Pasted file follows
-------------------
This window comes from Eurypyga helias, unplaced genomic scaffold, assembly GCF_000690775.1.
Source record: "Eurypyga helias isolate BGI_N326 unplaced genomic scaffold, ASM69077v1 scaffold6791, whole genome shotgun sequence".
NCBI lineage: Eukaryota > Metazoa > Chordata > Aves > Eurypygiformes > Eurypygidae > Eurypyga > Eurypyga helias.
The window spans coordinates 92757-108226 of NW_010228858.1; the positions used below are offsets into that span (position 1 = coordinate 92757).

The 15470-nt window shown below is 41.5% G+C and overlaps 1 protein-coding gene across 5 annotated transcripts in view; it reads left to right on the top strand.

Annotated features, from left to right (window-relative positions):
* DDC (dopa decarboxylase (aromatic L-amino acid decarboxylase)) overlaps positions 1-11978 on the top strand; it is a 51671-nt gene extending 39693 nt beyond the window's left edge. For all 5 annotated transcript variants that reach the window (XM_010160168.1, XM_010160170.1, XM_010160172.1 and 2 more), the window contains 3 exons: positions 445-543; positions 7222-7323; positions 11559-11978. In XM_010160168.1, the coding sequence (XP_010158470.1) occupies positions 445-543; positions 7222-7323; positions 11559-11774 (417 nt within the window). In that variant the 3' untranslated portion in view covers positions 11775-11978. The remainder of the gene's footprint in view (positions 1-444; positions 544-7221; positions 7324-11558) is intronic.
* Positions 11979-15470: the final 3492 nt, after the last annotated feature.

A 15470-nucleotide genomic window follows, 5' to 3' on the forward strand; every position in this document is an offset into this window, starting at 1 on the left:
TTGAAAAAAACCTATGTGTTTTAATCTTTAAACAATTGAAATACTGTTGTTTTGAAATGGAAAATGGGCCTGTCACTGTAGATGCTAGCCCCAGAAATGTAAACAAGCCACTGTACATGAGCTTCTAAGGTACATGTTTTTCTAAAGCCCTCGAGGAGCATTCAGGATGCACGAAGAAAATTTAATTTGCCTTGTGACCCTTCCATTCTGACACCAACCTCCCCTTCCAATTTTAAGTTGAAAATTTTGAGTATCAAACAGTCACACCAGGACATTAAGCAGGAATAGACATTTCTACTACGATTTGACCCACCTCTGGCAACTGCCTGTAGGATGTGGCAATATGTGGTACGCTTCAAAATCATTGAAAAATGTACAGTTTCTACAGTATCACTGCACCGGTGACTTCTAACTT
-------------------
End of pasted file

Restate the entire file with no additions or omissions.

This window comes from Eurypyga helias, unplaced genomic scaffold, assembly GCF_000690775.1.
Source record: "Eurypyga helias isolate BGI_N326 unplaced genomic scaffold, ASM69077v1 scaffold6791, whole genome shotgun sequence".
NCBI lineage: Eukaryota > Metazoa > Chordata > Aves > Eurypygiformes > Eurypygidae > Eurypyga > Eurypyga helias.
The window spans coordinates 92757-108226 of NW_010228858.1; the positions used below are offsets into that span (position 1 = coordinate 92757).

The 15470-nt window shown below is 41.5% G+C and overlaps 1 protein-coding gene across 5 annotated transcripts in view; it reads left to right on the top strand.

Annotated features, from left to right (window-relative positions):
* DDC (dopa decarboxylase (aromatic L-amino acid decarboxylase)) overlaps positions 1-11978 on the top strand; it is a 51671-nt gene extending 39693 nt beyond the window's left edge. For all 5 annotated transcript variants that reach the window (XM_010160168.1, XM_010160170.1, XM_010160172.1 and 2 more), the window contains 3 exons: positions 445-543; positions 7222-7323; positions 11559-11978. In XM_010160168.1, the coding sequence (XP_010158470.1) occupies positions 445-543; positions 7222-7323; positions 11559-11774 (417 nt within the window). In that variant the 3' untranslated portion in view covers positions 11775-11978. The remainder of the gene's footprint in view (positions 1-444; positions 544-7221; positions 7324-11558) is intronic.
* Positions 11979-15470: the final 3492 nt, after the last annotated feature.

A 15470-nucleotide genomic window follows, 5' to 3' on the forward strand; every position in this document is an offset into this window, starting at 1 on the left:
TTGAAAAAAACCTATGTGTTTTAATCTTTAAACAATTGAAATACTGTTGTTTTGAAATGGAAAATGGGCCTGTCACTGTAGATGCTAGCCCCAGAAATGTAAACAAGCCACTGTACATGAGCTTCTAAGGTACATGTTTTTCTAAAGCCCTCGAGGAGCATTCAGGATGCACGAAGAAAATTTAATTTGCCTTGTGACCCTTCCATTCTGACACCAACCTCCCCTTCCAATTTTAAGTTGAAAATTTTGAGTATCAAACAGTCACACCAGGACATTAAGCAGGAATAGACATTTCTACTACGATTTGACCCACCTCTGGCAACTGCCTGTAGGATGTGGCAATATGTGGTACGCTTCAAAATCATTGAAAAATGTACAGTTTCTACAGTATCACTGCACCGGTGACTTCTAACTT